Riyadh threatens neighbors
The relations between Saudi Arabia and Iran aggravated as early as in January 2016, when the execution of a Shiite preacher and the subsequent pogrom of Saudi Arabia’s diplomatic mission in Iran led to the termination of diplomatic relations between the two countries.
A year and a half later, Tehran and Riyadh launched another stage of verbal attacks against each other.
On November 6, Saudi State Minister Samer Al-Sabhan stated that Riyadh would consider Lebanon “as a state that declares war on Saudi Arabia.” According to Al Arabiya TV channel, the minister accused Beirut of connivance with “extremist actions” of the pro-Iranian Shiite Hezbollah movement.
On November 4, Lebanese Prime Minister Saad Hariri arrived in Riyadh, where he unexpectedly announced his resignation. He claimed that Hezbollah and Iran conduct hostile actions from the territory of Lebanon against Saudi Arabia. Hariri also stated that his life was in danger, suggesting that he was not going to return to Lebanon.
On November 4, Yemeni Houthi insurgents, who receive military aid from Iran, launched a missile at Saudi Arabia. Saudi Arabia used its air defenses to shoot down the missile: luckily, the incident did not lead to any casualties or destruction.
Nevertheless, Riyadh saw the missile launch as a signal of Tehran’s readiness to start a missile war against Saudi Arabia through the hands of Houthi insurgents. Saudi Arabia’s Defense Ministry regarded the missile strike from the territory of Yemen as “an outrageous act of military aggression on the part of Iran, which can be seen in the future as an act of war against Saudi Arabia.”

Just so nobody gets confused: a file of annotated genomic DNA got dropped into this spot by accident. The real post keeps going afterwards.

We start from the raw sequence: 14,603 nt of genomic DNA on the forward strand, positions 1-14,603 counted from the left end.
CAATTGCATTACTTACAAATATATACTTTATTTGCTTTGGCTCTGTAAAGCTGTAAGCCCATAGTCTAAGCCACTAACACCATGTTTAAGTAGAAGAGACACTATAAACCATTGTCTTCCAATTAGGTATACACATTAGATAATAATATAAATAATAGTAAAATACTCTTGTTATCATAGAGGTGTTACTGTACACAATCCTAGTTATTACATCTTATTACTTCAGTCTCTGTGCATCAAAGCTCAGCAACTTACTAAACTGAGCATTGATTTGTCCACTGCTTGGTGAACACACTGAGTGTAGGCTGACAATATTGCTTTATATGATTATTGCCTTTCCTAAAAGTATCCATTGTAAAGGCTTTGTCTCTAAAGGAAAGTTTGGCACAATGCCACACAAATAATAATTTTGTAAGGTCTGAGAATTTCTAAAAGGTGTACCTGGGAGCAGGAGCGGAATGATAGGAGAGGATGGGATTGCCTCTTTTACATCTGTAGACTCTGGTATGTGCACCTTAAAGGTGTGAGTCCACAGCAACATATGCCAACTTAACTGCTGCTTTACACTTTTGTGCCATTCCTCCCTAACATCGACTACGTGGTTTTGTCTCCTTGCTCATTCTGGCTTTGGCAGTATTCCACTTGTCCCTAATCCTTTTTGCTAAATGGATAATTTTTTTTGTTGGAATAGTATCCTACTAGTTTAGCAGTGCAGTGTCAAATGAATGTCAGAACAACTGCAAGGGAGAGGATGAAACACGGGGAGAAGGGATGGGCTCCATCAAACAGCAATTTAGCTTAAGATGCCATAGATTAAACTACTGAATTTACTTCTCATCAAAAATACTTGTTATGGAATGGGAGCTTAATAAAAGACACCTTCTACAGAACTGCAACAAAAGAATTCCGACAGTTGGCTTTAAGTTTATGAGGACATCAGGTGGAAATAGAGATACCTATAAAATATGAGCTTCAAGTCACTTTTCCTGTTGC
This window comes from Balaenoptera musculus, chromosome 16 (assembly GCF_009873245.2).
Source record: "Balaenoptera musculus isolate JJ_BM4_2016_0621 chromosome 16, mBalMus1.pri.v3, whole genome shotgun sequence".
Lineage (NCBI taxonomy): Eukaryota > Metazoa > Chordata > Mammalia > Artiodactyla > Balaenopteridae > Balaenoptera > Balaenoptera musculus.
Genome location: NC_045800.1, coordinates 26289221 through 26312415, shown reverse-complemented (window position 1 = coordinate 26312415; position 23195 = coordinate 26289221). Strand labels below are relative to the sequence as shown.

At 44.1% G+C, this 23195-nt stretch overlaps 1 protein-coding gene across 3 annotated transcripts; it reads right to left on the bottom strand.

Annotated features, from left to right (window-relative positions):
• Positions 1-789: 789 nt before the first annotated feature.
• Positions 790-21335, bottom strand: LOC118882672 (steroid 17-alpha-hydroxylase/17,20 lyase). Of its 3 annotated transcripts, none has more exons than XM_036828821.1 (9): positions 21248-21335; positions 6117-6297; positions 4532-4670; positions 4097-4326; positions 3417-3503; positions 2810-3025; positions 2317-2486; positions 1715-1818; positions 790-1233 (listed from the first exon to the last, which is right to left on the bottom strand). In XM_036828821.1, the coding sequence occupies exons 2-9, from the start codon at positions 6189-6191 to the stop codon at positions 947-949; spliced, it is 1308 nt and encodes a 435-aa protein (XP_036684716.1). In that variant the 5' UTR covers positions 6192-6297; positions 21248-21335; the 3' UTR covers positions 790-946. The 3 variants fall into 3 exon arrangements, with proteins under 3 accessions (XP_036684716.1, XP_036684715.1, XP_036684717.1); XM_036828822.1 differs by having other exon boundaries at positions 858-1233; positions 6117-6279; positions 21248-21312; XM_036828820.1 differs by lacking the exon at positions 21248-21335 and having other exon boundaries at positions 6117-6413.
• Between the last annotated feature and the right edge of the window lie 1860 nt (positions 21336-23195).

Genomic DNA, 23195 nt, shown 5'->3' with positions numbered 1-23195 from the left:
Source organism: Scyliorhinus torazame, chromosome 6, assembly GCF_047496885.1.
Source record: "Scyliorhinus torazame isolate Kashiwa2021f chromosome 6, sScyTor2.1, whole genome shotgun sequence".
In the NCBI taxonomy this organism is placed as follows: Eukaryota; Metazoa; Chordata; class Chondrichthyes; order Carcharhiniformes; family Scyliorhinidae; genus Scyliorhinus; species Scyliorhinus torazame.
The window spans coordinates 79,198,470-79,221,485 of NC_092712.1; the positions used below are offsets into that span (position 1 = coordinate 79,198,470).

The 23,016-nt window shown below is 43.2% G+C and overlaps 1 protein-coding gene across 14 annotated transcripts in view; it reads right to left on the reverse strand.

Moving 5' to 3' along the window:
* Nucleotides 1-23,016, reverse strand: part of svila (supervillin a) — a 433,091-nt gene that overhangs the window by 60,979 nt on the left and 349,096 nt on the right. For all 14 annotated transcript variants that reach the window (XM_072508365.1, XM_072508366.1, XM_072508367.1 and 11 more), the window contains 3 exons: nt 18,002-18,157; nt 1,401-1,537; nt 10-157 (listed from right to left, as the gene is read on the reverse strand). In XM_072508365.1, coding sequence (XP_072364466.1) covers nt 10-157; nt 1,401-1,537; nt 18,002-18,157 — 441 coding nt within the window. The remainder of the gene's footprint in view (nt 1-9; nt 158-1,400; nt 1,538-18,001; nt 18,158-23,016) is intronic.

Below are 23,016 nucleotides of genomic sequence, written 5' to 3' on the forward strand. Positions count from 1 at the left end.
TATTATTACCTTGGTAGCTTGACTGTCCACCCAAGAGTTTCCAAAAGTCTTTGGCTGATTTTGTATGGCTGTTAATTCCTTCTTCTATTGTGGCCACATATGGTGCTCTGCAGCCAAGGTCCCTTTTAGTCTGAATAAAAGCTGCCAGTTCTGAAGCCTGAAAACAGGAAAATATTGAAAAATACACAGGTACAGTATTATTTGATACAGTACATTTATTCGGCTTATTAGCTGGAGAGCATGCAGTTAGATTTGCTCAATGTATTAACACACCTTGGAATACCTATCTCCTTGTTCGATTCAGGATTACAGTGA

Saudi Arabia declared its right to self-defense in response to Iran. “The hostile act on the part of Iran confirms the legitimate right of the kingdom to defend its territory and its people under Article 51 of the UN Charter (on the right to self-defense),” a statement from Saudi generals said.
In case of a war with Iran, Saudi Arabia will be forced to simultaneously conduct military operations against Hezbollah in Lebanon and against Houthis in Yemen. Such a war may exhaust Saudi Arabia.
The Iran-Iraq conflict of 1980-1988 showed that it is very easy to start a war, but it is very difficult to get out of it. Tehran and Baghdad were exchanging militant statements for eight years. Each side lost up to one million military men.
The current aggravation of relations between Riyadh and Tehran coincided with a deep crisis inside the royal family of Saudi Arabia. In June, King of Saudi Arabia Salman appointed his 31-year-old son Mohammed bin Salman the Crown Prince having thus replaced his cousin, who was 26 years older.
Last week, the Crown Prince initiated the cleansing inside the royal family to get rid of disloyal relatives. Eleven princes, four acting ministers and dozens of former ministers were arrested on November 5 overnight. Al-Walid bin Talal, one of the richest people on the planet, was arrested as well.
Most likely, the arrests of members of the royal family were related to corruption. King Salman established an anti-corruption committee and made Prince Mohammed its chairman.
As we can see, the aggravation of relations between Saudi Arabia and Iran is unfolding against the backdrop of the struggle for power in Riyadh. The political crisis in the monarchical dynasty is evident, and this factor may weaken the position of Saudi Arabia in the Persian Gulf.
Iran, on the contrary, will strengthen its positions around the borders of Saudi Arabia. It goes about Syria, Lebanon, Iraq and Yemen. In all these four countries, Iran has been strengthening its positions to better prepare for a possible future war with Saudi Arabia.